Ireland’s problem of Climate Change ‘Ignorers’

Earlier this month a number of cross-party activists staged a sit-in at the Department of Communications, Climate Action and Environment in Dublin to protest at the lack of government action on climate change.

The group want the government to ensure that 3 Bills presented to the Dáil are passed and not blocked by the Fine Gael led administration:

(1) Climate Emergency Services Bill (People Before Profit)

(2) Microgeneration Support Scheme Bill (Sinn Féin)

(3) Waste Reduction Bill (Green Party) 

The Climate Emergency Services Bill introduced by PBP would ban oil and gas exploration off the Irish coast and was supported by the majority of TDs in the Dáil at the start of 2018. However an Oireachtas Committee split 50/50 on the question of returning the Bill to the Dáil earlier this week with Fine Gael and Independent members opposed. Independent Senator Michael McDowell said that the legislation was “ill-conceived” and said that the state was likely to depend on fossil fuels for some time yet.

Fianna Fáil’s Timmy Dooley accused industry of scaremongering and called for a principled stand to be taken on tapping into wind energy.

The Bill for now is stalled and will be revisited by the Committee in January.

Sinn Féin’s Microgeneration Support Scheme Bill would force energy suppliers to accept electricity from ‘microgenerators’ including households, small communities and farmers.

The Bill would oblige suppliers to give a feed-in tariff to those that supply to the grid and therefore incentivise the further development of renewables.

Friends of the Earth’s Kate Ruddock said that

“If passed, it will be the law that anyone who generates power through microgeneration will be entitled to be paid for any electricity they do not use.

“In practice it will mean solar power, hydro power and small wind turbines will be viable on Irish farms and in Irish Communities all across the country.”

The Bill received support from all parties in the Dáil and has now been sent to Committee.

Finally the Waste Reduction Bill tabled by the Green Party was first launched in June 2017. It called for an outright ban on single-use non-recyclable plastics such as coffee cups and plastic cutlery by 2020.

The legislation also seeks to introduce a Deposit Return Scheme for containers such as bottles and cans.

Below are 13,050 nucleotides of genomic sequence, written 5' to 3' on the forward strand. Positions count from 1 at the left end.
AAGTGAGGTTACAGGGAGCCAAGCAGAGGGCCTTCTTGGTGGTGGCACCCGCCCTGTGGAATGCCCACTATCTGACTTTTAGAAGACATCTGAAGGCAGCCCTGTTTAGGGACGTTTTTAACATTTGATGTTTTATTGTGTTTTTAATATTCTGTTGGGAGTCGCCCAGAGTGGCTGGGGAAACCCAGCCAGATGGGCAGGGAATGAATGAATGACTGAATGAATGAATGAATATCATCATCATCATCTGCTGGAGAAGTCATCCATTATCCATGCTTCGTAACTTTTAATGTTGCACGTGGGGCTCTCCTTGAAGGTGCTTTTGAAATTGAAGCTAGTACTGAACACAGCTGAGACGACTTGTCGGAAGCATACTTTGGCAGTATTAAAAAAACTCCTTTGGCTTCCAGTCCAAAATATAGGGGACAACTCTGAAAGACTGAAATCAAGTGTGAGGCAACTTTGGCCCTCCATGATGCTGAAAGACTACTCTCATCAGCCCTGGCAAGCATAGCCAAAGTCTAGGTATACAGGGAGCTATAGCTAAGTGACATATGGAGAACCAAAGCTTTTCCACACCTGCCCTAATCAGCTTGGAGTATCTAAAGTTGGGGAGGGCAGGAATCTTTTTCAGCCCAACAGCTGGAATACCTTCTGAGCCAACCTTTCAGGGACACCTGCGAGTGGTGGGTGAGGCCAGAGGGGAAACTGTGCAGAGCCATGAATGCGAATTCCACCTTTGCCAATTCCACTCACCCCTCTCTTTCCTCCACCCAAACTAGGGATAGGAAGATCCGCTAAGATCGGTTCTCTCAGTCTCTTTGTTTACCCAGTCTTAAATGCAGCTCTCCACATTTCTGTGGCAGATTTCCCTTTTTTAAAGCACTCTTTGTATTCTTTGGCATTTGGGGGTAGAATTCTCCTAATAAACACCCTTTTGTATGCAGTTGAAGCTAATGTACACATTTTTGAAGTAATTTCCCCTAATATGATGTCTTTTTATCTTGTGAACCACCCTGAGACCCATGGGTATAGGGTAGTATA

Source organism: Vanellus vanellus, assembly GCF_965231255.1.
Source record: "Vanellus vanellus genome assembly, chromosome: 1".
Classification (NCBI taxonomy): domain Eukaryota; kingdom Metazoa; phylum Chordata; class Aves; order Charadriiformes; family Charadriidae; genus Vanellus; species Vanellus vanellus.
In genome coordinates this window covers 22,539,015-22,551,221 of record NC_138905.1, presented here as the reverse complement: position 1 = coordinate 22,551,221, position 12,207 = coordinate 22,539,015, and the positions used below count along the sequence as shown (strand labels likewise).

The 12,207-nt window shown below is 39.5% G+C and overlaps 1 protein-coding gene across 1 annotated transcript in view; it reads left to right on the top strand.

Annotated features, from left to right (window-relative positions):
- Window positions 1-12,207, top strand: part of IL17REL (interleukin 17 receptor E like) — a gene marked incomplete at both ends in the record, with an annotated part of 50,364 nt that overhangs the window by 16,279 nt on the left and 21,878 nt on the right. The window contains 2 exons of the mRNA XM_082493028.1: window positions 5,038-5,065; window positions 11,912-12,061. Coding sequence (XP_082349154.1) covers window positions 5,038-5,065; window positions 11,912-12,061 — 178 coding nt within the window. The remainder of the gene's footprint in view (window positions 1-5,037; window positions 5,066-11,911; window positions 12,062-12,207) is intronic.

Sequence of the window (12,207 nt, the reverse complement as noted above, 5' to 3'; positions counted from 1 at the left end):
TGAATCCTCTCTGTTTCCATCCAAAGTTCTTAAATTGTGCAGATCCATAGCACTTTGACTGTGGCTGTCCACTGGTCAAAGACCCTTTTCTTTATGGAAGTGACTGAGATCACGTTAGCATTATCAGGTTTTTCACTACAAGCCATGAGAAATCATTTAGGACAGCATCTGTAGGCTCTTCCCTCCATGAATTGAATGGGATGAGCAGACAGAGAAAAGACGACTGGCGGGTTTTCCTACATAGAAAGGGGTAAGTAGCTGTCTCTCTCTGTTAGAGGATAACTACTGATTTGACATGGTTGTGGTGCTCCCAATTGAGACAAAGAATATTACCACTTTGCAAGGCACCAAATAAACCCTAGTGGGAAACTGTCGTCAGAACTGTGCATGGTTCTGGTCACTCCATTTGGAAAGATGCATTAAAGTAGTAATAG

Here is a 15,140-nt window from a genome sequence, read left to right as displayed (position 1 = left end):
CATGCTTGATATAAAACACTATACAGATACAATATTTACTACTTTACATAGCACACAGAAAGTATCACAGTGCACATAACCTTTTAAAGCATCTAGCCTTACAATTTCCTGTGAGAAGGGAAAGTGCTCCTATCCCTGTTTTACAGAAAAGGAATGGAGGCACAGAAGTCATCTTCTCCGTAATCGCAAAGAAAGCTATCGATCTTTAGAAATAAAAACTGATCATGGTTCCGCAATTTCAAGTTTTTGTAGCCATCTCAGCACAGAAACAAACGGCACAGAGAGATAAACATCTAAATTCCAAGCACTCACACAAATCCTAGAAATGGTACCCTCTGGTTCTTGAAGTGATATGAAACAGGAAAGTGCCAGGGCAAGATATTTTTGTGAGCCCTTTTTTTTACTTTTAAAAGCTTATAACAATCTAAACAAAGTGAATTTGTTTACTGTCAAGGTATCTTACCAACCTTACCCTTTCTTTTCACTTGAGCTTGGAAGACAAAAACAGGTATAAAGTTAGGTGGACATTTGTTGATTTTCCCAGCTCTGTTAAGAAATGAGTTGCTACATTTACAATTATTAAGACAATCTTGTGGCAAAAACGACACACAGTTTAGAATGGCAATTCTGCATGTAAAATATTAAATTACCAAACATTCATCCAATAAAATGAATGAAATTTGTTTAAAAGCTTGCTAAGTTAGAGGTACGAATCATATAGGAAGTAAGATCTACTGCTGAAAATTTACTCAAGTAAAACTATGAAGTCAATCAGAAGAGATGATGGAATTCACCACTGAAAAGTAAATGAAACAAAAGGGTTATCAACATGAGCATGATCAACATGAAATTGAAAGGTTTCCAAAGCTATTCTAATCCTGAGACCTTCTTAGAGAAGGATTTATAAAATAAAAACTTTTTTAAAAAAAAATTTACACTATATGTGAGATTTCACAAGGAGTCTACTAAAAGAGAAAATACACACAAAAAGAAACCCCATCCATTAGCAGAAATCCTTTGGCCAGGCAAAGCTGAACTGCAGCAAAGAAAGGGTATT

The government has opposed the Bill and stalled it over the course of 2018 but a new EU Directive on Single Use Plastics will surely make them change their approach.

The ranking of the Dublin government, for the second year in a row, as the worst performing in the EU for action on climate change is shameful indeed.

The state is well off track to meeting its 2050 decarbonisation target.

The Dublin government has the appearance of an administration that has to be dragged towards meeting its environmental commitments. However with legislation being passed through cross-party work at least there is momentum building.

In the north the Civil Service has just published the Outcomes Delivery Plan 2018-19 Mid-Year Report:

“Greenhouse Gas emissions (GHG) from Agriculture, Energy and Transport are all on the rise, and we have commissioned the Committee on Climate Change to complete a report on the options, strategies, measures and schemes that can be considered for us to reduce GHG emissions in the future.”

The draft Programme for Government targets in regard to the environment were quite unambitious so to see emissions rising when we need to be cutting back significantly is appalling.

Whats more depressing is that here in the north there is a lack of public debate on these issues or even the need for a basic Climate Change Bill.

Climate Change Deniers here are on the wane. Whats even more of a threat now are Climate Change Ignorers. Parties need to bring forward realistic policy proposals on how we are going to reduce emissions in the specific areas of agriculture, energy and transport. Otherwise, they form a significant part of the climate change problem that this island desperately needs to get to grips with.

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